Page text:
Raising Awareness about Consent

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Sexual violence is an epidemic on college campuses across the nation. This devastating crime hinges on the concept of consent: sexual assault is “intentional sexual contact without consent of the other person”.

Campus Movement

“1 in 5 college women will experience sexual assault or attempted sexual assault before graduation,” said Megan McKendry of SAFER, Students Active for Ending Rape.

Student groups nationwide have been taking this information and working to raise awareness and get people talking about consent.

Jess Ensenberger, the standing senior advisor and past president of Raising Awareness of Interactions in Sexual Encounters (RAISE), got involved with the group after advice from a freshman RA; she said the experience is informative and eye-opening and works as a peer educator to discuss sexual assault and consent; “As a senior now, I’ve seen a huge improvement since getting involved my freshman year […] Just in those four years, I can tell that things are changing a little bit,” said Ensenberger, citing increased coverage of sexual violence in the school newspaper as an example of this change.

Groups and Policy

Campus groups, like all organizing groups and movements, are only as effective as their leadership. Relying on these groups, then, can result in a big push of success under a great leader, followed by a backslide, or even dissolution of the group, when that leader leaves.

“Student populations are transient, and the membership of campus organizing groups changes from year to year,” said McKendry.

SAFER focuses on policy reform at universities. “Sexual assault policy reform is critical in large part because it's sustainable,” McKendry explained. “A school's policy sticks around, and a good policy can be used by student activists to hold their schools accountable for preventing campus sexual assault for years to come.”

No Means No

In the past, the phrase “No means no” has been used as a slogan of the sexual violence movement–but it doesn't give full coverage of the issue of consent.

“’No means no’ is important,” said McKendry. “But I like ‘Yes means yes’ better. SAFER advocates for enthusiastic consent.”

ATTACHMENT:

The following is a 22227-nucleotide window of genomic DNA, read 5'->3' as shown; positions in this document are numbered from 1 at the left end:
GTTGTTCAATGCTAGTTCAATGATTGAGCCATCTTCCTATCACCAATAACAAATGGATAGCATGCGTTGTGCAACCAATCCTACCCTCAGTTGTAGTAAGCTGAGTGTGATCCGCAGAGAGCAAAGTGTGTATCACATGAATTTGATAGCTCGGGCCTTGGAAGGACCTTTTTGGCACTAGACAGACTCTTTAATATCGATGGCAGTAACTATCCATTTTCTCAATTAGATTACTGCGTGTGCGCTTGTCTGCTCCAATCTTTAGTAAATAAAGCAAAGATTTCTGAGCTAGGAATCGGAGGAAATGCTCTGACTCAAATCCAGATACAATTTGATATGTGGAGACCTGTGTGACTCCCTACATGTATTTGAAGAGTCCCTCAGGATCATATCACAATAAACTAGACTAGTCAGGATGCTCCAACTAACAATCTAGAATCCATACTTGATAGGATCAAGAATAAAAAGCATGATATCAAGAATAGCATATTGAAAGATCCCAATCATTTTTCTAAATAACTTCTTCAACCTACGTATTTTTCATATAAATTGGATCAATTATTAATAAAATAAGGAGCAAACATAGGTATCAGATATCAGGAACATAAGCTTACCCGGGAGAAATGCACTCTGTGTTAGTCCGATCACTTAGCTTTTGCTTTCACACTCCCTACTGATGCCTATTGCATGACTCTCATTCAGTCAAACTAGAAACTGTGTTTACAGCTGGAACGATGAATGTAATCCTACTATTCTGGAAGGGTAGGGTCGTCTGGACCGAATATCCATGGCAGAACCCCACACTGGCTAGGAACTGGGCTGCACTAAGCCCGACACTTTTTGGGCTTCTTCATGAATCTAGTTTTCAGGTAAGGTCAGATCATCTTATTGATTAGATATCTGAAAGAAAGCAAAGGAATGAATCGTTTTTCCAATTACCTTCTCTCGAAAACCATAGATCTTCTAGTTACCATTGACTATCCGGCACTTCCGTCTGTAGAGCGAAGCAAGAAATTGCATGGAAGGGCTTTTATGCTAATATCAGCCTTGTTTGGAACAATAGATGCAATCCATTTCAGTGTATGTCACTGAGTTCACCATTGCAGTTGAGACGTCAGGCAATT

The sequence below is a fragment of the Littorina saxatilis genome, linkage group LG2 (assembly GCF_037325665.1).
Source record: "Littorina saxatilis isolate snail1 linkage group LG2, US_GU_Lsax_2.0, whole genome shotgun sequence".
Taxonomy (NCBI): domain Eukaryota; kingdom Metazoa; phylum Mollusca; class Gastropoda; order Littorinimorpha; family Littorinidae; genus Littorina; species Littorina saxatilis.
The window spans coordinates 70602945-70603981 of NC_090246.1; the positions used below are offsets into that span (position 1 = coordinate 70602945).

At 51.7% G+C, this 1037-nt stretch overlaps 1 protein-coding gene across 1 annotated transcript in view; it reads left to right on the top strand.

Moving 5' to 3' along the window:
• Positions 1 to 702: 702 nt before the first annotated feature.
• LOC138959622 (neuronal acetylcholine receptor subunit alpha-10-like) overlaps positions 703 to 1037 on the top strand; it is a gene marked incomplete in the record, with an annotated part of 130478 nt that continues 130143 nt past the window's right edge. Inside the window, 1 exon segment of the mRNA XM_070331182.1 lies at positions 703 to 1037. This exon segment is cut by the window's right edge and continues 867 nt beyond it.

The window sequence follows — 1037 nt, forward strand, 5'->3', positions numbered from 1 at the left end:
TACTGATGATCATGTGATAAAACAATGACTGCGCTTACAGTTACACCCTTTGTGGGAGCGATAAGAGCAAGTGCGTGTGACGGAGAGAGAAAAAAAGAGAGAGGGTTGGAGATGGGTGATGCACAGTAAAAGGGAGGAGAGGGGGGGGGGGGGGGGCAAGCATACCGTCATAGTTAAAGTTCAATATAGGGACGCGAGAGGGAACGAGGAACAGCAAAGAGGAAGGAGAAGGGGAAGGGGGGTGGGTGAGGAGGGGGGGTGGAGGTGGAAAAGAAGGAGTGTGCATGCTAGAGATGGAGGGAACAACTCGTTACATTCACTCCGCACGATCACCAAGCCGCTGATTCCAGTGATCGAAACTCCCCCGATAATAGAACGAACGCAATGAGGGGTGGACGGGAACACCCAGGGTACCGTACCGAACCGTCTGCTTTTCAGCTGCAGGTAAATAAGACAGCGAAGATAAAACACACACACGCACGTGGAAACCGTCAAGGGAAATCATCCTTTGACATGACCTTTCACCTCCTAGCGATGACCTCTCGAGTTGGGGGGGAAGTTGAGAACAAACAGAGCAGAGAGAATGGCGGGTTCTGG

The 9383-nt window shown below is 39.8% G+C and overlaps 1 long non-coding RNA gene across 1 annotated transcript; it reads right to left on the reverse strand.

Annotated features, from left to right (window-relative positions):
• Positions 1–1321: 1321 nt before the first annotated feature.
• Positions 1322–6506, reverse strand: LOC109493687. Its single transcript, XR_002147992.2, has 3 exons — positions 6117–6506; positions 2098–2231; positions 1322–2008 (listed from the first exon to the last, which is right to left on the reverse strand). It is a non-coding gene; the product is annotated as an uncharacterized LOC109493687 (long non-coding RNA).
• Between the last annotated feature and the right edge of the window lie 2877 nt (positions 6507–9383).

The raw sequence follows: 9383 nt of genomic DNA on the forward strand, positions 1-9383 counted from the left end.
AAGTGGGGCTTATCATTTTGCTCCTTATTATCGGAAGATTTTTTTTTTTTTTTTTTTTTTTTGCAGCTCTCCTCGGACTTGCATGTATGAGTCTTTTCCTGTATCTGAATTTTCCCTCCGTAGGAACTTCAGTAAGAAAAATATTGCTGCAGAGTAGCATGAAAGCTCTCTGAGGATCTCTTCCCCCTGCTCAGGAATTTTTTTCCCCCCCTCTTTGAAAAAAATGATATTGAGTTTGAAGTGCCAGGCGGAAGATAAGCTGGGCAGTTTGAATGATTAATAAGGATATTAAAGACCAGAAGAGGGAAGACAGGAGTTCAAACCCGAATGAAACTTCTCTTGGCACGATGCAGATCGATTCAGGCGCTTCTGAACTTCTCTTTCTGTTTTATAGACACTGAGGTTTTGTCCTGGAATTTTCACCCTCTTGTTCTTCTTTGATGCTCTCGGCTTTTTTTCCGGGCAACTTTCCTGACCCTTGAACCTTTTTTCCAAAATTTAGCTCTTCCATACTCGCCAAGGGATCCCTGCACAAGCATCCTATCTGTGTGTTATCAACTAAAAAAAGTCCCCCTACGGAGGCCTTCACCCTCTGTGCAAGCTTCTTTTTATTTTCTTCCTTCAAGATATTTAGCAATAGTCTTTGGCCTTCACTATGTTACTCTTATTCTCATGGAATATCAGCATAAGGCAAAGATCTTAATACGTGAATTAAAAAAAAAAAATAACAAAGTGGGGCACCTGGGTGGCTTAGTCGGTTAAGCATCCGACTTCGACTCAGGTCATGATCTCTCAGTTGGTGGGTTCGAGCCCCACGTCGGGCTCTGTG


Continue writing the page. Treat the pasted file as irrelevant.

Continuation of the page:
“A lack of a no, doesn’t mean yes,” said Ensenberger.  “It doesn’t have to be weird or awkward [to get consent],” she added with suggestions as simple as saying, “Is this ok?”

The Clothesline Project, which “honors women survivors as well as victims of intimate violence,” according to their website, further clarified the phrase “no means no.”  On a webpage with information about date rapes, they added “silence means no” and “‘maybe later’ means no,” among other phrases.

Where do we go from here?

To all the college students who want to be involved: Seek out groups on your campus that are already working in the field and get involved. Even if you don’t want to be an educator or an activist, you can help further the movement.

“Be a good educator and be a good resource to your friends,” said Ensenberger. She added that it’s important to call people out on their use of language, including words like “slut”.

To active members of the movement: There is a pressing need to make the movement more accessible to all communities and, as with all social movements, check internal privilege and bias. Ensenberger discussed the possibility of implementing programming specific to LGBT communities, adding that it is still in its infancy. 

But above all: raising awareness is always an ongoing process – the more people reached, the greater the effect. Campuses receive new students every year and education is especially important within the freshman class.

Sophomore > English and Feminist Studies > Stanford University

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